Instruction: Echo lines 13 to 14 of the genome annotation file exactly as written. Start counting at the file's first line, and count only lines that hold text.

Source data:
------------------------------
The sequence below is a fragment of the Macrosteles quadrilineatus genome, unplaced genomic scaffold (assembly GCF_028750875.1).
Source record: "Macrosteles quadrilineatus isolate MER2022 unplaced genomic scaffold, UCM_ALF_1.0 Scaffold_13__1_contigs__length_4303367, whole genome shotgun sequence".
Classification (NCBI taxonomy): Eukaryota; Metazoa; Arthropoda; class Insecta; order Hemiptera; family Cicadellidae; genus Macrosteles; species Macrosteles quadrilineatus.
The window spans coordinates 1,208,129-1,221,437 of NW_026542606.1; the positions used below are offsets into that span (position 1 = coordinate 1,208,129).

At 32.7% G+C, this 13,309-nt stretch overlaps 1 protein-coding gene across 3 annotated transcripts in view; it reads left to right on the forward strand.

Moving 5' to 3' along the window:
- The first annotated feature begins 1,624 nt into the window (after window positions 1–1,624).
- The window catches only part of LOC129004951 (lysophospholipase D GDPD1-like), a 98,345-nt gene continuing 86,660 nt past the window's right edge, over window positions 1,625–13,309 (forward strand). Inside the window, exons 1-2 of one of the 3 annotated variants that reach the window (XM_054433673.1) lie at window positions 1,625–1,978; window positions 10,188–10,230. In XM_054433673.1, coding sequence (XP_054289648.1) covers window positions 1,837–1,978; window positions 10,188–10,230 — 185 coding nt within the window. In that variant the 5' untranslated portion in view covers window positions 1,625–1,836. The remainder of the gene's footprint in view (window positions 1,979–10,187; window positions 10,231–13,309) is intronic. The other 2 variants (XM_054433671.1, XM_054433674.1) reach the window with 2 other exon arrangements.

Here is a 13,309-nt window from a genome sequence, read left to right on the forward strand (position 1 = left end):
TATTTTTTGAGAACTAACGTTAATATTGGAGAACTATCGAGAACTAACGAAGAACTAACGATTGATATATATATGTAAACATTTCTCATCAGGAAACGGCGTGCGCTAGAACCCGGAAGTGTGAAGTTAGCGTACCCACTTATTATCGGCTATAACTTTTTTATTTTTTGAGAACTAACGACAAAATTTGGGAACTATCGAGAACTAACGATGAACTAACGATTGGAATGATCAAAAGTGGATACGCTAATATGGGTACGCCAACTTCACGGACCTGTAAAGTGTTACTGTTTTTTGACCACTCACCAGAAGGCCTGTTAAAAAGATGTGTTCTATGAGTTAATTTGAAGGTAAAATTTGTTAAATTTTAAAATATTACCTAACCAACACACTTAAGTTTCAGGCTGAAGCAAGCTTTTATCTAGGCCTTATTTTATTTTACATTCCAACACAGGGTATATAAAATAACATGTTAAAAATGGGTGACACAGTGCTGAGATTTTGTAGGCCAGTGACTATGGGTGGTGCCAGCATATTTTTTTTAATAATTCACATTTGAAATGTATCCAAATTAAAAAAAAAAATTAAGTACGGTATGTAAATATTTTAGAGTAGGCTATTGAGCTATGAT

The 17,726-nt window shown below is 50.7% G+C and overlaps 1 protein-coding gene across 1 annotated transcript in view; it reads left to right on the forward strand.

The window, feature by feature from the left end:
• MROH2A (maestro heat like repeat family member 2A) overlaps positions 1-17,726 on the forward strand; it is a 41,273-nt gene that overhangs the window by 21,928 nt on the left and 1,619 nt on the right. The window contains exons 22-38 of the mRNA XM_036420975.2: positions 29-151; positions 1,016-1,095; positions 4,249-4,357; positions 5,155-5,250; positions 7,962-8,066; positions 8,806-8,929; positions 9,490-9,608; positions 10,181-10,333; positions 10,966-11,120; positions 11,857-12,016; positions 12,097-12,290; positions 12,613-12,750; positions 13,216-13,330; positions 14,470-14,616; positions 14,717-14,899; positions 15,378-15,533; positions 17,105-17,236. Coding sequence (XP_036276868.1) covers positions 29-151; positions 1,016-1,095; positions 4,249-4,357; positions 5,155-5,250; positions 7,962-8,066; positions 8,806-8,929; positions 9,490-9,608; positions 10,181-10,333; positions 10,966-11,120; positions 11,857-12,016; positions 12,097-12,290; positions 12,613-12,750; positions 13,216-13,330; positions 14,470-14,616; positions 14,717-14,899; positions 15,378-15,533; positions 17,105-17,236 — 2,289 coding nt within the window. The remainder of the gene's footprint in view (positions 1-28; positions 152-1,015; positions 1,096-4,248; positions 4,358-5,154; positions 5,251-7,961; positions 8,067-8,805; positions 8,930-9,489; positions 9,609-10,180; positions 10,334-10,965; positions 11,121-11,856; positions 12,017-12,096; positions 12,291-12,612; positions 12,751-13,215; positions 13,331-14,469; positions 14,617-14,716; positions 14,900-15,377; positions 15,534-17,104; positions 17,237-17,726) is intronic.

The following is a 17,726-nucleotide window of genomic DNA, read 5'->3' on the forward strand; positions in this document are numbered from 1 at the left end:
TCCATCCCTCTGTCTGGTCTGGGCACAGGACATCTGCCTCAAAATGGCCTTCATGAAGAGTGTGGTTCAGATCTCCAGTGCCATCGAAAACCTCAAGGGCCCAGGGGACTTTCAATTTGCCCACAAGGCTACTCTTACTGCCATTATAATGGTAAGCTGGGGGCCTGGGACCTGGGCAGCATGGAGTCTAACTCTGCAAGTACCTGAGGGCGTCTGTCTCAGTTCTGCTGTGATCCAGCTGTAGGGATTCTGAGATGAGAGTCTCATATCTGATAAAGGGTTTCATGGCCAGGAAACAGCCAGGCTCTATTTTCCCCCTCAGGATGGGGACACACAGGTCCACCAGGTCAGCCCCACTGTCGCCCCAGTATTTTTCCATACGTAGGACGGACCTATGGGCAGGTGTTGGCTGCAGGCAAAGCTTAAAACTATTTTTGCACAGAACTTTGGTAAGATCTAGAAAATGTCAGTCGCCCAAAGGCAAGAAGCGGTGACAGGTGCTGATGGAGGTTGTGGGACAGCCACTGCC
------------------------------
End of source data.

• MROH2A (maestro heat like repeat family member 2A) overlaps positions 1-17,726 on the forward strand; it is a 41,273-nt gene that overhangs the window by 21,928 nt on the left and 1,619 nt on the right. The window contains exons 22-38 of the mRNA XM_036420975.2: positions 29-151; positions 1,016-1,095; positions 4,249-4,357; positions 5,155-5,250; positions 7,962-8,066; positions 8,806-8,929; positions 9,490-9,608; positions 10,181-10,333; positions 10,966-11,120; positions 11,857-12,016; positions 12,097-12,290; positions 12,613-12,750; positions 13,216-13,330; positions 14,470-14,616; positions 14,717-14,899; positions 15,378-15,533; positions 17,105-17,236. Coding sequence (XP_036276868.1) covers positions 29-151; positions 1,016-1,095; positions 4,249-4,357; positions 5,155-5,250; positions 7,962-8,066; positions 8,806-8,929; positions 9,490-9,608; positions 10,181-10,333; positions 10,966-11,120; positions 11,857-12,016; positions 12,097-12,290; positions 12,613-12,750; positions 13,216-13,330; positions 14,470-14,616; positions 14,717-14,899; positions 15,378-15,533; positions 17,105-17,236 — 2,289 coding nt within the window. The remainder of the gene's footprint in view (positions 1-28; positions 152-1,015; positions 1,096-4,248; positions 4,358-5,154; positions 5,251-7,961; positions 8,067-8,805; positions 8,930-9,489; positions 9,609-10,180; positions 10,334-10,965; positions 11,121-11,856; positions 12,017-12,096; positions 12,291-12,612; positions 12,751-13,215; positions 13,331-14,469; positions 14,617-14,716; positions 14,900-15,377; positions 15,534-17,104; positions 17,237-17,726) is intronic.

The following is a 17,726-nucleotide window of genomic DNA, read 5'->3' on the forward strand; positions in this document are numbered from 1 at the left end: